QuPath v0.2.0-m3 is now online!
There are many changes, mostly below the surface - but quite a few above the surface too.
The biggest differences involve projects, which have been completely revised. It’s now easier to import images (just drag & drop multiple files) & QuPath tries harder to help resolve broken paths (e.g. when your images move).
You can finally set pixel sizes by double-clicking the values under the ‘Image’ tab - optionally with a line or area drawn to help figure out the calibration
Sidenote: you’ll need to be using a project to store the changes…
A major reason to update projects was to add ‘fancy’ images in the future, which aren’t stored directly in a single file but might need to be calculated dynamically (e.g. by applying some kind of transform). This could be to crop regions, concatenate channels, normalize colors…
Create sparse image from project is a first example. It generates a new image consisting of regions extracted from other images in a project (all the ones with an annotation classified as ‘Region*’). I expect this to be useful one day… maybe to train a pixel classifier.
Speaking of which, the pixel classifier remains a work-in-progress. Not yet save-able or scriptable, it has been extensively revised & can calculate some new features (including some in 3D!) on its path to being useful.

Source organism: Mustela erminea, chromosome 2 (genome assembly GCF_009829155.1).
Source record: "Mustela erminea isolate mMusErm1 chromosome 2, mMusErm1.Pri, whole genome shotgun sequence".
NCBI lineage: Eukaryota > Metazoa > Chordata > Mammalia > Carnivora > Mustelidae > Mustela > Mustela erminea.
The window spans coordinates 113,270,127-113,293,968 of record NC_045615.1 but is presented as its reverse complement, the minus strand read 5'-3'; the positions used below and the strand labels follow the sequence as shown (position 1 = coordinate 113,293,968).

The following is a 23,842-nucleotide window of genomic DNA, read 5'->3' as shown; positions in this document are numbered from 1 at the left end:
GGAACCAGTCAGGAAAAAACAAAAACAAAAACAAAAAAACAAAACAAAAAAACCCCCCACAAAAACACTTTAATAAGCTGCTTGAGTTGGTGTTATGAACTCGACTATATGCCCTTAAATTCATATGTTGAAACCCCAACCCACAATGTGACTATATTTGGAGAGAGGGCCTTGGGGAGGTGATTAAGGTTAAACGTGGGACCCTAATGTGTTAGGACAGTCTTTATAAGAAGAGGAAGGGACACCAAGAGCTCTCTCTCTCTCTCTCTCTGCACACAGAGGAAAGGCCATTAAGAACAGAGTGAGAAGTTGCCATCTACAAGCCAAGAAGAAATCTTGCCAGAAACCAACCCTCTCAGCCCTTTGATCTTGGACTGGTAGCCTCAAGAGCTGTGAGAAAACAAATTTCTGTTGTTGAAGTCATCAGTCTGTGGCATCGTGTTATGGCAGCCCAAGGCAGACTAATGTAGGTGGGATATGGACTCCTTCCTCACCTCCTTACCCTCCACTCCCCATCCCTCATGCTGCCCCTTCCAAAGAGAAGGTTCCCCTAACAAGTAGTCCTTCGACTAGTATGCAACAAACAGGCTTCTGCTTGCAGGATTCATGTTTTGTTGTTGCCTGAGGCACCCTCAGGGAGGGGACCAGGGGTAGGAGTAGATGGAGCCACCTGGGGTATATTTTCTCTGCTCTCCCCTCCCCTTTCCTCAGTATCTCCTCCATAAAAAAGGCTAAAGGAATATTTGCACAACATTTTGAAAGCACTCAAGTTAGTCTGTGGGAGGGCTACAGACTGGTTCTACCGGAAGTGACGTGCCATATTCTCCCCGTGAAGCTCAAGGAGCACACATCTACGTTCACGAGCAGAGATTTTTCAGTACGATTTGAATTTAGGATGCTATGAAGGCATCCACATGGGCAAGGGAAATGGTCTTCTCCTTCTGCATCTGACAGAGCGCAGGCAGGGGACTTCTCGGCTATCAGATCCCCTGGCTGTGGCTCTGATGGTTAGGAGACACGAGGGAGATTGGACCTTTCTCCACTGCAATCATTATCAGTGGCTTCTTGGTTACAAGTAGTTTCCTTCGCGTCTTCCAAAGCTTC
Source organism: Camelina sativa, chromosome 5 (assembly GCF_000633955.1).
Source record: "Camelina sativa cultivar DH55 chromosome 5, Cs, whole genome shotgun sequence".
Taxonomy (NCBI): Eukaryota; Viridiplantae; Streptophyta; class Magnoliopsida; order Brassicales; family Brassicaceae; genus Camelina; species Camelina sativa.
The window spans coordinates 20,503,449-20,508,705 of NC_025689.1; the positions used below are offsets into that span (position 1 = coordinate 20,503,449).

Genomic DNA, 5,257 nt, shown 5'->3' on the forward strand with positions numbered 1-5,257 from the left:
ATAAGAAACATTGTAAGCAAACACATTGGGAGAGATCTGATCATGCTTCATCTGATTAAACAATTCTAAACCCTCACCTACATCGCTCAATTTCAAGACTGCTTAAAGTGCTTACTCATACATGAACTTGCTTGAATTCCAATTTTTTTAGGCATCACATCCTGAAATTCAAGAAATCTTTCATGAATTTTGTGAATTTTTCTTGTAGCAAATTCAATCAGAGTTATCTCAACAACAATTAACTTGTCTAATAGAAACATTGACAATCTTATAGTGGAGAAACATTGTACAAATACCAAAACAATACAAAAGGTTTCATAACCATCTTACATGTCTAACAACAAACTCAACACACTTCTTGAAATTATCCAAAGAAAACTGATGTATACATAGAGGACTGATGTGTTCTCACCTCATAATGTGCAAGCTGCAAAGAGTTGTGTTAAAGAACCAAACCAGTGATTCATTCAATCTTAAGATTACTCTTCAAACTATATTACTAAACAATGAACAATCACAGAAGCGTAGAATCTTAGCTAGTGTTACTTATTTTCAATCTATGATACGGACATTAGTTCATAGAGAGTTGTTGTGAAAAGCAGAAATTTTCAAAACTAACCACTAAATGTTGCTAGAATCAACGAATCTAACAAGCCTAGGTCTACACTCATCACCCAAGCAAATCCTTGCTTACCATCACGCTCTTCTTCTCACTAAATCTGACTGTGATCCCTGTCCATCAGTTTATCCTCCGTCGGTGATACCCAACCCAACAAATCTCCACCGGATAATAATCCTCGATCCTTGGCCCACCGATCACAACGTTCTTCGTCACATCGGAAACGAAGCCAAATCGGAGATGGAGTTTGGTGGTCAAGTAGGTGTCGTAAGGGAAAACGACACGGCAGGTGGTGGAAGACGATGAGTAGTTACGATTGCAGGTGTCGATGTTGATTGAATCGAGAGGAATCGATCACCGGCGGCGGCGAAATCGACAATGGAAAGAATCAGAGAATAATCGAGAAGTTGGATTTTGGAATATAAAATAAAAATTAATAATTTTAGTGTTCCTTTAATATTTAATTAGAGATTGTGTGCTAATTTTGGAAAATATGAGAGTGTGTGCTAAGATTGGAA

New, perceptually uniform colormaps have also arrived (thanks go here):
There’s more control when you send images to ImageJ - including z-stacks
Bio-Formats v6.2.0 is included - which means improved WSI support thanks to the the Bio-Formats team & Glencoe Software. QuPath’s ability to write pyramidal OME-TIFF images is also much improved (albeit still mostly accessible by scripting).
The brush & wand are better. Previously, exuberant brushing would result in lots of disconnected circles - now things are smoother. Also, with a compatible graphics tablet the Wand is pressure sensitive - and both tools behave a better with touchscreens.
And lastly, especially for coders, there’s a first implementation of a GsonTools class to help convert various QuPath-related things to & from a JSON representation. Here, it’s applied to convert a QuPath object into a GeoJSON feature.
And while I’m here, if you want to help make QuPath better, faster, join me in Edinburgh!
There’s a Research Fellow position currently being advertised (deadline 8 August).
Note: If you prefer to receive this information in tweet form, it’s at https://twitter.com/QuPath/status/1153748322471088128